Police State/Civil Liberties

This Is the Code the FBI Used to Wiretap the World

by Joseph Cox Vice
Motherboard is publishing parts of the code for the Anom encrypted messaging app, which was secretly managed by the FBI in order to monitor organized crime on a global scale.
The FBI operation in which the agency intercepted messages from thousands of encrypted phones around the world was powered by cobbled together code. Motherboard has obtained that code and is now publishing sections of it that show how the FBI was able to create its honeypot. The code shows that the messages were secretly duplicated and sent to a “ghost” contact that was hidden from the users’ contact lists. This ghost user, in a way, was the FBI and its law enforcement partners, reading over the shoulder of organized criminals as they talked to each other.

Last year, the FBI and its international partners announced Operation Trojan Shield, in which the FBI secretly ran an encrypted phone company called Anom for years and used it to hoover up tens of millions of messages from Anom users. Anom was marketed to criminals, and ended up in the hands of over 300 criminal syndicates worldwide. The landmark operation has led to more than 1,000 arrests including alleged top tier drug traffickers and massive seizures of weapons, cash, narcotics, and luxury cars.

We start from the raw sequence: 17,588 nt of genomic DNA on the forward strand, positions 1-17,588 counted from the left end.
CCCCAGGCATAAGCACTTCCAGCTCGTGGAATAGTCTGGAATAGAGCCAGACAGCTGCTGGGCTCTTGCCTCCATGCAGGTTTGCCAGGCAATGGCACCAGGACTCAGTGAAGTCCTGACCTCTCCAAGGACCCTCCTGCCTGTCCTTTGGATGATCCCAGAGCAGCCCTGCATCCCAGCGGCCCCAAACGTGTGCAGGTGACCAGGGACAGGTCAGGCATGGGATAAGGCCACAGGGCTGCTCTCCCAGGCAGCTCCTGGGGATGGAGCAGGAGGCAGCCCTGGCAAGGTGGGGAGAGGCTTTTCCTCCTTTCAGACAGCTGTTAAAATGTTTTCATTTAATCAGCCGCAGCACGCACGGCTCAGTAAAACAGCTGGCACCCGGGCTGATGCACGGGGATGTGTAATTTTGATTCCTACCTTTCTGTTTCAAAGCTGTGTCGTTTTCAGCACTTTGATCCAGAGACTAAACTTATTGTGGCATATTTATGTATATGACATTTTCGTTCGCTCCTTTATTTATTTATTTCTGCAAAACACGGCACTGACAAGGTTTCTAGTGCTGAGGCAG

Motherboard has obtained this underlying code of the Anom app and is now publishing sections of it due to the public interest in understanding how law enforcement agencies are tackling the so-called Going Dark problem, where criminals use encryption to keep their communications out of the hands of the authorities. The code provides greater insight into the hurried nature of its development, the freely available online tools that Anom’s developers copied for their own purposes, and how the relevant section of code copied the messages as part of one of the largest law enforcement operations ever.


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